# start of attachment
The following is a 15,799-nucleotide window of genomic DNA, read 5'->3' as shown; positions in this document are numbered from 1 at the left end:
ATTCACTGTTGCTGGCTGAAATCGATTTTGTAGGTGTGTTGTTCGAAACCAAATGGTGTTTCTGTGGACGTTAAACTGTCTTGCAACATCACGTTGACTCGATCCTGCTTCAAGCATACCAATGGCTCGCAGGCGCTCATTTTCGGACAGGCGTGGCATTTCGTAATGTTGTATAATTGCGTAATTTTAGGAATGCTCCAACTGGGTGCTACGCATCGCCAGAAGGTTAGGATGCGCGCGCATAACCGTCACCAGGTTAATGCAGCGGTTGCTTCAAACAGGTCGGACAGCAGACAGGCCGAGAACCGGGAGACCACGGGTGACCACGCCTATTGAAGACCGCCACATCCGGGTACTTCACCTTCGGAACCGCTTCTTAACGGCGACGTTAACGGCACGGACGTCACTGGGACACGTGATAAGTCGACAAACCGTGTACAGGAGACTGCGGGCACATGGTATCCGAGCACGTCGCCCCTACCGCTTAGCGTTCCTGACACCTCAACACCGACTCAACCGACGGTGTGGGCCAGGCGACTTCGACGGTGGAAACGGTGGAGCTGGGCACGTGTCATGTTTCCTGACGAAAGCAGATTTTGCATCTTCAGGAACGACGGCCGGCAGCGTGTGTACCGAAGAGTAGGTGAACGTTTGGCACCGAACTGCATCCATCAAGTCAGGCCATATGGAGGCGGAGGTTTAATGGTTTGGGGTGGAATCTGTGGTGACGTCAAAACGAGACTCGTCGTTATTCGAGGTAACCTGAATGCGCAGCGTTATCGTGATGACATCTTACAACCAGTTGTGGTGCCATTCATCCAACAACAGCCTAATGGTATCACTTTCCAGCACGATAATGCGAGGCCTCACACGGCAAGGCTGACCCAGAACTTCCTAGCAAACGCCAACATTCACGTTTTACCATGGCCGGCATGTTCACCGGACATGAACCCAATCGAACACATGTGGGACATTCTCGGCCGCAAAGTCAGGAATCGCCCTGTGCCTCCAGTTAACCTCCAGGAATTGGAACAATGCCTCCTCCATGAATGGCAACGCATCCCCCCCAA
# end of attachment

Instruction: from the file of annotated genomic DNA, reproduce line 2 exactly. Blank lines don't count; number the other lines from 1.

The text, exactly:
ATTCACTGTTGCTGGCTGAAATCGATTTTGTAGGTGTGTTGTTCGAAACCAAATGGTGTTTCTGTGGACGTTAAACTGTCTTGCAACATCACGTTGACTCGATCCTGCTTCAAGCATACCAATGGCTCGCAGGCGCTCATTTTCGGACAGGCGTGGCATTTCGTAATGTTGTATAATTGCGTAATTTTAGGAATGCTCCAACTGGGTGCTACGCATCGCCAGAAGGTTAGGATGCGCGCGCATAACCGTCACCAGGTTAATGCAGCGGTTGCTTCAAACAGGTCGGACAGCAGACAGGCCGAGAACCGGGAGACCACGGGTGACCACGCCTATTGAAGACCGCCACATCCGGGTACTTCACCTTCGGAACCGCTTCTTAACGGCGACGTTAACGGCACGGACGTCACTGGGACACGTGATAAGTCGACAAACCGTGTACAGGAGACTGCGGGCACATGGTATCCGAGCACGTCGCCCCTACCGCTTAGCGTTCCTGACACCTCAACACCGACTCAACCGACGGTGTGGGCCAGGCGACTTCGACGGTGGAAACGGTGGAGCTGGGCACGTGTCATGTTTCCTGACGAAAGCAGATTTTGCATCTTCAGGAACGACGGCCGGCAGCGTGTGTACCGAAGAGTAGGTGAACGTTTGGCACCGAACTGCATCCATCAAGTCAGGCCATATGGAGGCGGAGGTTTAATGGTTTGGGGTGGAATCTGTGGTGACGTCAAAACGAGACTCGTCGTTATTCGAGGTAACCTGAATGCGCAGCGTTATCGTGATGACATCTTACAACCAGTTGTGGTGCCATTCATCCAACAACAGCCTAATGGTATCACTTTCCAGCACGATAATGCGAGGCCTCACACGGCAAGGCTGACCCAGAACTTCCTAGCAAACGCCAACATTCACGTTTTACCATGGCCGGCATGTTCACCGGACATGAACCCAATCGAACACATGTGGGACATTCTCGGCCGCAAAGTCAGGAATCGCCCTGTGCCTCCAGTTAACCTCCAGGAATTGGAACAATGCCTCCTCCATGAATGGCAACGCATCCCCCCCAA